The percentage of teenagers who do drugs is alarming. According to statistics, nearly half of all high school seniors have at least tried one drug. As early as eighth grade, 15 percent of students have already experimented with substance abuse. What kind of impact is this substance abuse having on the developing brain of the teenager? The answer is complicated and researchers have much more to learn about it, but we do know that the effects are not good.
Teenagers are especially susceptible to damage caused by drug use because their brains are going through a period of rapid and important development. Our brains are not fully developed until we are in our 20s. Teenage brains are quickly changing and forging connections that will affect them well into adulthood. The part of the brain that is really seeing important changes during adolescence is related to mood, impulse and reasoning skills.
With this part of the brain not yet fully developed, teens are at particular risk of making poor choices. When drugs are available, experimenting with them is a risk many teens will take. Doing so affects that development, though, and can cause teens to disrupt the formation of reasoning skills and the ability to manage emotions in healthful ways.
Teen substance abuse statistics and other types of research have found that teen drug use affects the ability to think, also known as cognitive abilities. For instance, using marijuana regularly has been proven to reduce IQ in teenagers. Marijuana impairs the ability to learn and to remember things. Students who use drugs of any kind perform worse academically. They have more absences from school and get worse grades than their peers who do not experiment with drugs.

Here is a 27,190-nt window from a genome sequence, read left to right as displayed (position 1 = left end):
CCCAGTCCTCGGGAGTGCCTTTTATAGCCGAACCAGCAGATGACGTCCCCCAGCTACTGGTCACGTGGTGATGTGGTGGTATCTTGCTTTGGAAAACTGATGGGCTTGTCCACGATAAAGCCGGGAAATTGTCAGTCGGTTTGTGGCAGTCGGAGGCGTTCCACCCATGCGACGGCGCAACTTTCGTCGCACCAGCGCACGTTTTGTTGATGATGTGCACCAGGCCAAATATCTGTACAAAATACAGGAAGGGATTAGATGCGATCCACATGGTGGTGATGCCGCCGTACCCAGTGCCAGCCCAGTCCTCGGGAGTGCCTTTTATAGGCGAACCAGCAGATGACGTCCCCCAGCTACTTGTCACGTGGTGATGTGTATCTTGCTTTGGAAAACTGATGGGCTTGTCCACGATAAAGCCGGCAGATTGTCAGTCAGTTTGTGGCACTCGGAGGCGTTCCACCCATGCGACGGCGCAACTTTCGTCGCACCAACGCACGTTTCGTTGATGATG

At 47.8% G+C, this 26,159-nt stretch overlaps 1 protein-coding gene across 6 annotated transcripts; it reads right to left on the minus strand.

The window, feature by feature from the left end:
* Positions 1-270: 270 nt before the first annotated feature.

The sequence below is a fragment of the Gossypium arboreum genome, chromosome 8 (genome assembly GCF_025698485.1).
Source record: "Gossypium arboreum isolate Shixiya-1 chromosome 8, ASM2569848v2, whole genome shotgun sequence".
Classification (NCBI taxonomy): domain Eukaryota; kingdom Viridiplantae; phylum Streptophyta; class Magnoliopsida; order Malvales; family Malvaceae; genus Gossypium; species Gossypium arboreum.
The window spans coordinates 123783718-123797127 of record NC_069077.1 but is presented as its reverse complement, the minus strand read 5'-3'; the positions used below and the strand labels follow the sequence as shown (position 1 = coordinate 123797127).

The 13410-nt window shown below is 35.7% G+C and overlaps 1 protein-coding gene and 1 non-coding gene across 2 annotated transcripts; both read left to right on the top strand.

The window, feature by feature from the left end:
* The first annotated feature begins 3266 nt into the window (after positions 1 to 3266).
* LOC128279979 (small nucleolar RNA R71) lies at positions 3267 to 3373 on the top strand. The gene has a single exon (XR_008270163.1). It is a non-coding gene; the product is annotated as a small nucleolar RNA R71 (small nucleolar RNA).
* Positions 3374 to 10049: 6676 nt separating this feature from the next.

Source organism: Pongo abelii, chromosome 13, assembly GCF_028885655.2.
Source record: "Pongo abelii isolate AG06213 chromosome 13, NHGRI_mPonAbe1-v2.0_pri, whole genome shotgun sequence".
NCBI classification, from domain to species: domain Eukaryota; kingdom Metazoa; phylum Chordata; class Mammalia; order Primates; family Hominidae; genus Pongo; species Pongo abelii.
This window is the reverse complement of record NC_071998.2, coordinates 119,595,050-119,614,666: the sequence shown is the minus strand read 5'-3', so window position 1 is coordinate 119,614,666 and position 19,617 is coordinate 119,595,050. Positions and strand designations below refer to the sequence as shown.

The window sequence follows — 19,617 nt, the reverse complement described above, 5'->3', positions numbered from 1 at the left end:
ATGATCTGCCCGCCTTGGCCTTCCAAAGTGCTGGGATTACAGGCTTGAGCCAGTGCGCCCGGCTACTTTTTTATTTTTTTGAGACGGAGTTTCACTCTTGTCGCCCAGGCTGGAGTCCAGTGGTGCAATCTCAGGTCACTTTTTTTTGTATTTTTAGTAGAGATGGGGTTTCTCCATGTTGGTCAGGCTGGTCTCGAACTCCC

Drug Use and Mental Health
Although we don’t know exactly how one causes the other, substance abuse and mental health often go together in teens. It may be that having a mental illness, like bipolar disorder, especially if undiagnosed or untreated, could lead a teen to self-medicate by using drugs. It is also possible that using drugs can have effects in the brain we don’t quite understand yet, but may trigger the onset of mental illness.
Teens are always going to be risk-takers and experimenters. It is a natural and normal behavior for teens, but when drugs are involved, the consequences can be serious. There are all kinds of ways in which drug use negatively impacts people; but for teens with developing brains, the damage is worse than for adults. Facts about teens doing drugs indicate that many young people are at risk. As adults, we need to not only educate teens, but also give them positive outlets. When teens are encouraged to participate in other activities, like sports and academic clubs, they feel satisfied and are less likely to try drugs.